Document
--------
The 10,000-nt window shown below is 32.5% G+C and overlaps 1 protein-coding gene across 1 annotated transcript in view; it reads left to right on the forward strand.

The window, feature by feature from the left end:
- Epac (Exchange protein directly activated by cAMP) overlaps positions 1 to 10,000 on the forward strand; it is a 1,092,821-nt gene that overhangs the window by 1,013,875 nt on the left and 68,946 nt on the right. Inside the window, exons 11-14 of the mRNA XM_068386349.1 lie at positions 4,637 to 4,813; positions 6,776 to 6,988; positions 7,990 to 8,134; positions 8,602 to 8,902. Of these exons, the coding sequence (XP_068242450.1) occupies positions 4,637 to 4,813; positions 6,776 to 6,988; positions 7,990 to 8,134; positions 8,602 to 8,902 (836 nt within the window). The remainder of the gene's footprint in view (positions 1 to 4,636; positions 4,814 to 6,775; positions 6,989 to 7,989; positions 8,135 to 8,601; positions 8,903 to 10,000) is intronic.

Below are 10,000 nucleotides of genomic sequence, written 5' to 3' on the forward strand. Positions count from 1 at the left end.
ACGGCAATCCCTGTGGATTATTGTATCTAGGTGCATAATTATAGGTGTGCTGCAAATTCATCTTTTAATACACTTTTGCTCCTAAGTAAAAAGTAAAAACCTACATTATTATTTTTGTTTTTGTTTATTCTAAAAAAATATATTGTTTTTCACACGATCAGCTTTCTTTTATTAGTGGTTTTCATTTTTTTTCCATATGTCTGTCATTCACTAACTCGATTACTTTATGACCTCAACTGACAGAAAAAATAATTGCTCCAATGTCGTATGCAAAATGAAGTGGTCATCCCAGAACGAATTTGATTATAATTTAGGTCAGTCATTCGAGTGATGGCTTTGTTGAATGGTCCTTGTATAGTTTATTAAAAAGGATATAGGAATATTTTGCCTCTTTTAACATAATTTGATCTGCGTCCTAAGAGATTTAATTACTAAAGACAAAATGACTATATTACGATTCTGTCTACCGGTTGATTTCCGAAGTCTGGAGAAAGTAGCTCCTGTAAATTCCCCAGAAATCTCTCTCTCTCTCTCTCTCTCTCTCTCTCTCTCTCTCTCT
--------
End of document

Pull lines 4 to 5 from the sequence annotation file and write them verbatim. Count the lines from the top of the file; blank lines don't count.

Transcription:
Below are 10,000 nucleotides of genomic sequence, written 5' to 3' on the forward strand. Positions count from 1 at the left end.
ACGGCAATCCCTGTGGATTATTGTATCTAGGTGCATAATTATAGGTGTGCTGCAAATTCATCTTTTAATACACTTTTGCTCCTAAGTAAAAAGTAAAAACCTACATTATTATTTTTGTTTTTGTTTATTCTAAAAAAATATATTGTTTTTCACACGATCAGCTTTCTTTTATTAGTGGTTTTCATTTTTTTTCCATATGTCTGTCATTCACTAACTCGATTACTTTATGACCTCAACTGACAGAAAAAATAATTGCTCCAATGTCGTATGCAAAATGAAGTGGTCATCCCAGAACGAATTTGATTATAATTTAGGTCAGTCATTCGAGTGATGGCTTTGTTGAATGGTCCTTGTATAGTTTATTAAAAAGGATATAGGAATATTTTGCCTCTTTTAACATAATTTGATCTGCGTCCTAAGAGATTTAATTACTAAAGACAAAATGACTATATTACGATTCTGTCTACCGGTTGATTTCCGAAGTCTGGAGAAAGTAGCTCCTGTAAATTCCCCAGAAATCTCTCTCTCTCTCTCTCTCTCTCTCTCTCTCTCTCTCTCT